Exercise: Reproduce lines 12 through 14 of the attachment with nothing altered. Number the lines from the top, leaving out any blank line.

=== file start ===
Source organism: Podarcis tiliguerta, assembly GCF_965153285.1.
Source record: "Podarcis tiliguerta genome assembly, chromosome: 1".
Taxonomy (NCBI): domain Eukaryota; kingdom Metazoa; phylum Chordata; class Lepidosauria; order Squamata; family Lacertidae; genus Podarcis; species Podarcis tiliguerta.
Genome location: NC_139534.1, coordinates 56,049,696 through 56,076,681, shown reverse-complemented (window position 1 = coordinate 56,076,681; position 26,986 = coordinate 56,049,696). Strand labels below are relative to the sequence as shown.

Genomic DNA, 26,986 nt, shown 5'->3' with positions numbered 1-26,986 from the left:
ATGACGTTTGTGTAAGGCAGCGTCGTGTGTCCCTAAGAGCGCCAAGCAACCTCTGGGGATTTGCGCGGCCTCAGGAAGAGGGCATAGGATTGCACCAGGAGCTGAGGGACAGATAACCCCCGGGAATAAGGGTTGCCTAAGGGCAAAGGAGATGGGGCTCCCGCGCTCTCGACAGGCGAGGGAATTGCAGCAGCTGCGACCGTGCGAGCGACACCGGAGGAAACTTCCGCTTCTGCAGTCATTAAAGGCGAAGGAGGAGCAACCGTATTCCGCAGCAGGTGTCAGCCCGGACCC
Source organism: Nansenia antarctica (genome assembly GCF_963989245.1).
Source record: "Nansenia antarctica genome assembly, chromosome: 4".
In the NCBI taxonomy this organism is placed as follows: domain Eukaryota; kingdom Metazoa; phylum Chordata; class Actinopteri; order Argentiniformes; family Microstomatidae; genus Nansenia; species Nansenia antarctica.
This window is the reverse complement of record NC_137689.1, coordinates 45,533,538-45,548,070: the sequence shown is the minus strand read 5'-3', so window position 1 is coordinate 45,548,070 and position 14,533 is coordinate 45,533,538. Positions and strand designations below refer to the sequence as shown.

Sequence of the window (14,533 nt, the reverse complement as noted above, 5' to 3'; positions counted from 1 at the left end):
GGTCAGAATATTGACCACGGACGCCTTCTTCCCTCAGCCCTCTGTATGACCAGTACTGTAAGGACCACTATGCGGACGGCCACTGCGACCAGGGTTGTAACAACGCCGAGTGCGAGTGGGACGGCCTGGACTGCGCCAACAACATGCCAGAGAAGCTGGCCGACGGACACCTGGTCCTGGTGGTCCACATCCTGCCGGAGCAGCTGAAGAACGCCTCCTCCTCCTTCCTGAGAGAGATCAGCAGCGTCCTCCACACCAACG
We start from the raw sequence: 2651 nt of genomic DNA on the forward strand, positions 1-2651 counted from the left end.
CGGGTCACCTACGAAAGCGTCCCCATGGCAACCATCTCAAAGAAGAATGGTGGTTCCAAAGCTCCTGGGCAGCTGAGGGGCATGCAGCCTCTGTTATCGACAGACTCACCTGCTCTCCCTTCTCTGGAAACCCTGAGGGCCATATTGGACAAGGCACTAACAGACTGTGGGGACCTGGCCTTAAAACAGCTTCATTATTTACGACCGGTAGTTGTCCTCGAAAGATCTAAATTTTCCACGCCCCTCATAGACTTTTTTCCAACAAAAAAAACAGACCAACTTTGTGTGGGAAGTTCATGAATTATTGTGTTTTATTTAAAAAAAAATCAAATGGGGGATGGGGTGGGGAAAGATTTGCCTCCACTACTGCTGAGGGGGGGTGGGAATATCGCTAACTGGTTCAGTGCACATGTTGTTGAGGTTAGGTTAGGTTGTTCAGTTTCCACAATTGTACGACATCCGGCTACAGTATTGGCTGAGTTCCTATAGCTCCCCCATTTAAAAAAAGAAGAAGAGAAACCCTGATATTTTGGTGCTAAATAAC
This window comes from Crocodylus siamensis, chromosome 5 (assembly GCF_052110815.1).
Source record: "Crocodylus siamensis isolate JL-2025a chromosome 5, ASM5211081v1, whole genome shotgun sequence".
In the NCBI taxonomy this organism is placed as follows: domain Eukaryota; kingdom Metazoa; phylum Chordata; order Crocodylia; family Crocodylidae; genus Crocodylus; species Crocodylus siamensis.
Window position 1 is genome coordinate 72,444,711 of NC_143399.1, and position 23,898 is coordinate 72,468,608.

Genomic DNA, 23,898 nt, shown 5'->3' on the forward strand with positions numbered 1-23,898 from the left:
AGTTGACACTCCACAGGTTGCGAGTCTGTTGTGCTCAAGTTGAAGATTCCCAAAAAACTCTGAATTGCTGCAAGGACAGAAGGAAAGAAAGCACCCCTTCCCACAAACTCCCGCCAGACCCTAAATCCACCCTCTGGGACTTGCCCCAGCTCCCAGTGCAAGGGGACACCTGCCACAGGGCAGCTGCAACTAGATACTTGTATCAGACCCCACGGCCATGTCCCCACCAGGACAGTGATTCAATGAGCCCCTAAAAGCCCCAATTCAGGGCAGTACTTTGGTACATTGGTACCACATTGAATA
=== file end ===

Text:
GGTCAGAATATTGACCACGGACGCCTTCTTCCCTCAGCCCTCTGTATGACCAGTACTGTAAGGACCACTATGCGGACGGCCACTGCGACCAGGGTTGTAACAACGCCGAGTGCGAGTGGGACGGCCTGGACTGCGCCAACAACATGCCAGAGAAGCTGGCCGACGGACACCTGGTCCTGGTGGTCCACATCCTGCCGGAGCAGCTGAAGAACGCCTCCTCCTCCTTCCTGAGAGAGATCAGCAGCGTCCTCCACACCAACG
We start from the raw sequence: 2651 nt of genomic DNA on the forward strand, positions 1-2651 counted from the left end.
CGGGTCACCTACGAAAGCGTCCCCATGGCAACCATCTCAAAGAAGAATGGTGGTTCCAAAGCTCCTGGGCAGCTGAGGGGCATGCAGCCTCTGTTATCGACAGACTCACCTGCTCTCCCTTCTCTGGAAACCCTGAGGGCCATATTGGACAAGGCACTAACAGACTGTGGGGACCTGGCCTTAAAACAGCTTCATTATTTACGACCGGTAGTTGTCCTCGAAAGATCTAAATTTTCCACGCCCCTCATAGACTTTTTTCCAACAAAAAAAACAGACCAACTTTGTGTGGGAAGTTCATGAATTATTGTGTTTTATTTAAAAAAAAATCAAATGGGGGATGGGGTGGGGAAAGATTTGCCTCCACTACTGCTGAGGGGGGGTGGGAATATCGCTAACTGGTTCAGTGCACATGTTGTTGAGGTTAGGTTAGGTTGTTCAGTTTCCACAATTGTACGACATCCGGCTACAGTATTGGCTGAGTTCCTATAGCTCCCCCATTTAAAAAAAGAAGAAGAGAAACCCTGATATTTTGGTGCTAAATAAC